Tormohlen: Helping overlooked kids get career training
May 24, 2016
Recently we've devoted this column to individuals working to effect positive change in the Aspen-to-Parachute region. This week we're speaking with Paul Bushong, an oil-industry retiree who has created and funded a scholarship to support local high school graduates seeking vocational training, a certificate or a one- or two-year degree as opposed to a four-year college degree.
Bushong's Fast Forward Scholarship is available to graduates of Glenwood Springs, Yampah Mountain, Roaring Fork and Bridges high schools. He created the scholarship to support kids who want to be welders, dental hygienists, radiation techs, auto mechanics, pastry cooks, electricians, physical therapists or other roles that don't require a four-year college degree.
Aspen Community Foundation: How did your personal background play into the Fast Forward Scholarship?
Paul Bushong: I come from Kentucky and attended the University of Oklahoma, graduated in 1952 and spent 45 years in the oil industry as a petroleum engineer, both domestic and international. I lived in Houston for 35 years, and I've had a home in the Roaring Fork Valley for the past 17 years.
In the mid-1980s, I started a fund at our Episcopal church in Houston and called it the Special Outreach Fund. I have no idea why I decided to do that, but we used it to fund charities in town that were being overlooked. That's also the situation with Fast Forward. I wanted it to be for overlooked kids who, for some reason, have not considered a post-high school education. I was told that there were no scholarships directed specifically toward this group of graduates and that as many as 35 percent of graduates had no post-high school plans.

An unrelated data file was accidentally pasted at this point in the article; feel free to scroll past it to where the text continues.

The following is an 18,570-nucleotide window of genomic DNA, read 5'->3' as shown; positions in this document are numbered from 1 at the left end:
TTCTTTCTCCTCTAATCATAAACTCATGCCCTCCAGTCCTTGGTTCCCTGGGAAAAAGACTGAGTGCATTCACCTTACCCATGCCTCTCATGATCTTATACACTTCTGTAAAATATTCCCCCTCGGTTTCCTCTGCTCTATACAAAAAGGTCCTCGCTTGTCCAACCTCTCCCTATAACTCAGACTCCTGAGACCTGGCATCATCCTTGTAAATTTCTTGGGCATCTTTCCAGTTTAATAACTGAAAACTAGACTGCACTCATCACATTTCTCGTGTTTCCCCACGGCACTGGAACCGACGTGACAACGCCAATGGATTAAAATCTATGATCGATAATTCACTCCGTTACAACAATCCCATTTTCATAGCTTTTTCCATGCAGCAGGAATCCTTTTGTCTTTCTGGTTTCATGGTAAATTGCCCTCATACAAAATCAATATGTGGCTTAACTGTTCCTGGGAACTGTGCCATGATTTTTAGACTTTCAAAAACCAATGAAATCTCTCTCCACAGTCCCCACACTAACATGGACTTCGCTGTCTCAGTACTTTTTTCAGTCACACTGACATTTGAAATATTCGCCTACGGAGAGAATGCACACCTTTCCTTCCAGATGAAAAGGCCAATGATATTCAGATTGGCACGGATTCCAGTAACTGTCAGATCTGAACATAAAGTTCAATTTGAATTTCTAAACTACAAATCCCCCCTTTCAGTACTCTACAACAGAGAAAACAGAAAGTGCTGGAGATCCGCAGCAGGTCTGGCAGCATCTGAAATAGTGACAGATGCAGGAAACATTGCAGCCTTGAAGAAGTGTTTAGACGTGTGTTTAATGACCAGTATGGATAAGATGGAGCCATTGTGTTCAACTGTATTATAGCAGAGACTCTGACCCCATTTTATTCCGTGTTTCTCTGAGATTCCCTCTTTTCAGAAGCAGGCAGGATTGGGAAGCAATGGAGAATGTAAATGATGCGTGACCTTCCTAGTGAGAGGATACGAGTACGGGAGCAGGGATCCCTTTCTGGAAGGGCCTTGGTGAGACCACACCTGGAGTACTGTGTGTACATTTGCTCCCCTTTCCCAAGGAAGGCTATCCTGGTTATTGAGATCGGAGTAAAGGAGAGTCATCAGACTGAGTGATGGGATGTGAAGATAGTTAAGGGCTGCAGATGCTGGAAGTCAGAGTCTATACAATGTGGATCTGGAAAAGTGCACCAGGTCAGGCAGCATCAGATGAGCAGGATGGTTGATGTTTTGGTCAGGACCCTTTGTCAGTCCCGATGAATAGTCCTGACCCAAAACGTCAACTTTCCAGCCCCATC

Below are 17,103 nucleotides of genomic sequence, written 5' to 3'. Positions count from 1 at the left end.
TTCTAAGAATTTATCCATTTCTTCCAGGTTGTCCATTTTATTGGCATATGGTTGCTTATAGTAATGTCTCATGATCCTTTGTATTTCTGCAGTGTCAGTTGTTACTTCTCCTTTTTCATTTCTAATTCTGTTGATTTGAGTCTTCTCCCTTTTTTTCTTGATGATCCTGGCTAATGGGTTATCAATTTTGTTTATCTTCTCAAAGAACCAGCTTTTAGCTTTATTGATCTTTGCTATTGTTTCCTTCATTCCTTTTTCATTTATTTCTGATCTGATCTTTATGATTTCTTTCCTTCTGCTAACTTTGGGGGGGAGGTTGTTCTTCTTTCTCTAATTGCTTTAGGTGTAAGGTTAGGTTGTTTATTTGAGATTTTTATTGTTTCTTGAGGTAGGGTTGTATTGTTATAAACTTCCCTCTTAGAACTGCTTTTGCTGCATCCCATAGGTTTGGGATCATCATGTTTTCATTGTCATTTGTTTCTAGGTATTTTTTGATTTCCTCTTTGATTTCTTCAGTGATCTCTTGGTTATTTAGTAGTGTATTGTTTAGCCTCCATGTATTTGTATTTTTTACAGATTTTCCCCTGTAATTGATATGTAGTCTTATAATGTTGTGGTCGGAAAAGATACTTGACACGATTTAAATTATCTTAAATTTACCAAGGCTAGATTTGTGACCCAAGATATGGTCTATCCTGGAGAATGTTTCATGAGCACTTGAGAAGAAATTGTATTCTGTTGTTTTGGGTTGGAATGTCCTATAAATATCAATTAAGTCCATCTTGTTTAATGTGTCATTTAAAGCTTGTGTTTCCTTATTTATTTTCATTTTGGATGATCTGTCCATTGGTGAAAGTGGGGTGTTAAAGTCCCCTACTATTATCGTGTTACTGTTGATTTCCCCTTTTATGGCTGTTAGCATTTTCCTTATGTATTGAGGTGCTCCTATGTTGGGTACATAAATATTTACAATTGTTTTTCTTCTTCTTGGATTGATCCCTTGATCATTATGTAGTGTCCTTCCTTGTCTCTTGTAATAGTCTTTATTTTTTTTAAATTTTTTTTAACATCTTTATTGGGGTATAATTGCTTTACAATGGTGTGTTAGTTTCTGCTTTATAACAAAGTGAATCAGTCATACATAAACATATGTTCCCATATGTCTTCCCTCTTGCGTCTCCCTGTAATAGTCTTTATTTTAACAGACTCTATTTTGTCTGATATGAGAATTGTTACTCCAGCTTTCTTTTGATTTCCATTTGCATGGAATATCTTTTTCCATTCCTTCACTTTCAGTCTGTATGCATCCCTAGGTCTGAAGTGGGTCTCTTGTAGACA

ACF: How long has the scholarship existed, and how many students have benefited?
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PB: This will be the third year. In May 2014, we had about a dozen applicants, and we gave out eight awards. In 2015, we had 14 applications, and we gave out nine awards. This year, we had 22 applications, and we'll issue 16 scholarships.
In the two years, we've spent about $119,000. I've guaranteed a minimum of $60,000 per year, but we're going to give away $70,000 this year. Next year, we expect more than 22 applicants, and I think it's because these high schools are all getting additional dedicated (college and career) counselors as a result of the efforts of Aspen Community Foundation. I think we're providing a service that hadn't been thought of.
ACF: Have you followed up with the students? Do you know how they've done?
PB: All of the eight students who were issued scholarships in 2014 completed their one- and two-year education. The nine students in 2015 all enrolled and completed their first semester of work. Including this year, we will have given awards for 18 different courses of study at 13 different schools. About 50 percent are attending Colorado Mountain College.
I think it's good for these kids, and I think it's good for the towns they live in. Hopefully these kids will come back and work in the valley, which was an original benefit that we anticipated.
ACF: Is Fast Forward achieving what you had hoped?
PB: I think we're successful. We've done as well as we could have. I thought initially, if we had 40 to 50 percent success in terms of people attending and completing, that I'd be happy. Now we anticipate over 95 percent success, so how can I be disappointed?
My projection is that down the road, we may be talking about 50 or 60 kids applying for this fund instead of 22 this year. It's catching on, so we must raise additional funds.
This year we've got two kids that want to be veterinary techs. We've got one who wants to be a truck driver. There's also two for electrical contracting. And look at this — gunsmith tech. There are kids that want to do these things. They've just come out of the woodwork.
Tamara Tormohlen is executive director of the Aspen Community Foundation.
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